7. #7 Jack
    May 27, 2011

    Thanks chaps for the enlightenment, its’ kind of what I figured. Had always been a niggle about why no one had ‘replicated’ and not so much from the point of view of those ‘loony forums’ as RRM refers to them above – but more from the science angle.

    Am supposing then that what we have seen is simply a matter of watching how science operates. Approaching the ‘problem’ from all possible angles, trying different techniques to discover if ‘it’ is really there and functioning as has been originally ‘proven’.

    Totally get your points about contaminated ‘XMRV’ and the monkeys. Though the mention of possible sexual transmission has inevitably ‘proved’ to some monkeys a confirmation of their belief. Such a shame.

    Though if you believe what you are told, if you have ‘tested positive’, if you hold a single scientist aloft on a mighty pedestal, let alone a single institution – who incidentally is now reaching out to others I notice – then in the face of all this overwhelming evidence, I think I would go cuckoo too.

    I doubt if heads will roll over all this – hopefully reputations might and people will learn. 9,000 votes in the Chase competition! 9,000! Then only, what, 4,000 ‘tests’ were made on individuals blood hmmm… maybe people are not as blinkered as some might like to suppose.

    Loony forums and their facebook friends could be the only ones out of the millions affected who really give a damn at this point anyway.

  8. #8 herr doktor bimler
    May 28, 2011

    everyone who has ME in the UK needs to know that researchers here doctors and psychiatrist are working hard to shove ME CFS into the psychiatric dustbin

    Hard to imagine why anyone would see a psychiatric component in some cases of ME / CFS.

  9. #9 T gardener
    May 28, 2011

    It happens a lot in the UK that patients end up in a psychiatric wards.As an example of several known cases Lynn Gilderdale was put into a psychiatric ward in Guys hospital London she was placed in a windowless room and abused by the staff and other children. This case was reported widely in the UK as Kay assisted her daughter to commit suiside after a long battle with ME CFS made worse by her abusive treatment at the hands of psychiatrists. Lynn’s mother Kay gilderdale has written a book called One Last Goodbye’ – Kay Gilderdale’s memoir on life with Lynn …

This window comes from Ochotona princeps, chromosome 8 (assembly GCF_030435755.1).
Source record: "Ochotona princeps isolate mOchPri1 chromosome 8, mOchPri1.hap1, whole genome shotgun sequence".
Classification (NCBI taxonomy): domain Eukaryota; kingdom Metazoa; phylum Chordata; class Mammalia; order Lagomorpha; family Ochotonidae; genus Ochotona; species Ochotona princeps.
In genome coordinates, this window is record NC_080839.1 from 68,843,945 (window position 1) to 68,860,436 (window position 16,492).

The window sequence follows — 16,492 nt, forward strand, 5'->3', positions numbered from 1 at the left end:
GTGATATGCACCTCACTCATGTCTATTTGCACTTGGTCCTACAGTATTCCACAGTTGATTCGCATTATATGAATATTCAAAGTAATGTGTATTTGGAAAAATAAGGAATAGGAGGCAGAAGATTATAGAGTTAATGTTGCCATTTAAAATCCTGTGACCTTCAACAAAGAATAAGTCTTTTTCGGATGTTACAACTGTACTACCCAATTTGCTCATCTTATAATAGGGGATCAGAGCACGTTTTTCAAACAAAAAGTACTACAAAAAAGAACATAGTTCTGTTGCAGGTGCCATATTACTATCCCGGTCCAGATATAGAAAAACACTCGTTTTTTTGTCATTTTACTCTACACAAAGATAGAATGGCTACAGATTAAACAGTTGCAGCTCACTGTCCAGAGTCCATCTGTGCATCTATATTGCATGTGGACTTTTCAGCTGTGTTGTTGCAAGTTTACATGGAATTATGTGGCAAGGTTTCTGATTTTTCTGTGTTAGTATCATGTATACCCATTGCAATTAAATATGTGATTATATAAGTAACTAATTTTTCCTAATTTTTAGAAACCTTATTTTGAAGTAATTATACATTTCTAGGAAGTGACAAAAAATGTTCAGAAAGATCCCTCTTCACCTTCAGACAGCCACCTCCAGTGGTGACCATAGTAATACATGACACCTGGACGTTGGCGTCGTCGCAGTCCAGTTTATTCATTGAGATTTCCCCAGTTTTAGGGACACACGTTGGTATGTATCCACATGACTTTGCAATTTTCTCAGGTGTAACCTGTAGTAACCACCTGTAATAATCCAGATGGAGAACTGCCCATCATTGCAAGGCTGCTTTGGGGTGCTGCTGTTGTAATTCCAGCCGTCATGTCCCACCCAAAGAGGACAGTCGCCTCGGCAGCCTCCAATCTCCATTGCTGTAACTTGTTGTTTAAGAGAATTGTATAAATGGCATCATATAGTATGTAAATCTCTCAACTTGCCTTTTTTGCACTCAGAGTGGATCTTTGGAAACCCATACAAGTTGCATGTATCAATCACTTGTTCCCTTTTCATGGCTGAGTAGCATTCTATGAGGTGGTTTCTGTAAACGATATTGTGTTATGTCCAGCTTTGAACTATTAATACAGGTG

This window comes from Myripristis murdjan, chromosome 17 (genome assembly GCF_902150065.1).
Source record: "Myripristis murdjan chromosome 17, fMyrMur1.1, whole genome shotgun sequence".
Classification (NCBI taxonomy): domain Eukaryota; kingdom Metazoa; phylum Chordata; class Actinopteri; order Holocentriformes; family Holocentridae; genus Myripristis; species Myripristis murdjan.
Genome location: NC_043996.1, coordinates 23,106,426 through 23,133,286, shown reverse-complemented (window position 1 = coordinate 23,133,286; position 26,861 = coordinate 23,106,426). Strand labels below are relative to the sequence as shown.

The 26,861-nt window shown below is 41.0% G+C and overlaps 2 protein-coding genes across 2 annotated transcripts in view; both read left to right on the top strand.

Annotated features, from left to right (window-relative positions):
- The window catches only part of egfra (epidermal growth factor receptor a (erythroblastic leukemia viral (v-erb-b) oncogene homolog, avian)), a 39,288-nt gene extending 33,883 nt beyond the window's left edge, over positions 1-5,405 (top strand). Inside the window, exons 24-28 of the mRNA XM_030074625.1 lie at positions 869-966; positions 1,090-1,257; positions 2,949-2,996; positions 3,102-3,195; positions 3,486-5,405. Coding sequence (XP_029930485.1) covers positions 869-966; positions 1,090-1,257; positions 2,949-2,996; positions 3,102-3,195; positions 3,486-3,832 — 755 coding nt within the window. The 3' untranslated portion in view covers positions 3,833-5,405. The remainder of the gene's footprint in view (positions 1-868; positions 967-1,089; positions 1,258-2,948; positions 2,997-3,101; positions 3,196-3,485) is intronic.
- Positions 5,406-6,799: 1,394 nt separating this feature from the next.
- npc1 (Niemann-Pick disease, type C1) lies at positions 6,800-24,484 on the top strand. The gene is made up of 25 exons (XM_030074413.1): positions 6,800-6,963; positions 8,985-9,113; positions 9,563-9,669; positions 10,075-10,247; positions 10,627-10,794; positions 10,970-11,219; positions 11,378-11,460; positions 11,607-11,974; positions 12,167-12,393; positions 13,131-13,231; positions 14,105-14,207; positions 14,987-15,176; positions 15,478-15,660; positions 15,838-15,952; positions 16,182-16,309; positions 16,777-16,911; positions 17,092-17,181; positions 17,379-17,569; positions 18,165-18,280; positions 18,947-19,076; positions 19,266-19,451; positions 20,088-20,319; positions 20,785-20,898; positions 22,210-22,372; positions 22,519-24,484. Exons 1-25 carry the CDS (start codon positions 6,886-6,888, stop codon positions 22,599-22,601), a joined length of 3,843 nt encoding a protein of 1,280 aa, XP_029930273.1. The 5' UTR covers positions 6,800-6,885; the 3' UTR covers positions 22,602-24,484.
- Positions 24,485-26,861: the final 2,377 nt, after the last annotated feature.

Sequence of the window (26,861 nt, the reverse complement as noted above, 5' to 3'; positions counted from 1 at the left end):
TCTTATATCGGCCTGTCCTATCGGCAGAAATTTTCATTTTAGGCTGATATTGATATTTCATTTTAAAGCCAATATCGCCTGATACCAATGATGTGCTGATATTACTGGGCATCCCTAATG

‘One Last Goodbye’ – Kay Gilderdale’s memoir on life with Lynn. by tonybritton
    Most of the media cothered the story in the UK but it has made little difference to the abusive treatment that ME CFS patients have come to expect
    http://www.dailymail.co.uk/femail/article-1379005/Kay-Gilderdale-The-deeply-moving-story-mother-accused-murdering-sick-child.html

  10. #10 T gardener
    May 28, 2011

    ‘One Last Goodbye’might not be avalible in bookshops or shops in the USA

  11. #11 Jack
    May 28, 2011

    ‘It happens a lot in the UK that patients end up in a psychiatric wards’ Hmmm…

    Whilst no one can doubt the appalling way in which Miss Gilderdale and her mother were treated, or doubt that some patients may indeed end up in ‘psychiatric wards’, I am reluctant to accept that ‘It happens a lot’.

    You imply that it happens because patients have been diagnosed with ME/CFS and as a direct result they are signposted to psychiatry.

    This is not the case in reality though for everyone is it? It is a portrait that is painted to demonstrate the struggle for a validated recognition of a biological illness with an identifiable cause.

    You know people with CFS/ME do have mental health problems too and the two are not mutually exclusive – neither are they in any other long term neurological condition either for that matter.

  12. #12 T gardener
    May 28, 2011

    I totally disagree
    I did not say it happens with everyone. I said it happened a lot!
    It is very real threat used by psychiatrists to threaten ME CFS patients here in the UK.
    Many like LYNN guilder dale are children who are being taken into care http://news.scotsman.com/uk/Children-with-ME-wrongly-taken.2516332.jp
    Your argument that ME patients do have other mental health problems too and should not have proper treatment does not make any sense to me
    .You could say that because cancer patients or patients with HIV also have a mental illnesses that they should be refused treatment and sent to a psychiatric ward ,Given only psychological therapies or pressurized into therapy’s they don’t want. After all HIV in the early days was also seen as hysteria ,Multiple sclerosis was seen as psychological .Psychiatrists have been fighting over sick vulnerable people for years .
    Written by JOHN diamond a former psychiatrist
    “I am no longer a psychiatrist. I renounce it because I believe cruelty is at the core of the profession (and) I believe that there is something inherent in the profession that tends to bring out any cruelty lurking within. I have long wondered why this profession — which ought to be so compassionate – has, it seems to me, turned its back on humanity”. – Dr John Diamond, a founding member of The Royal College of Psychiatrists.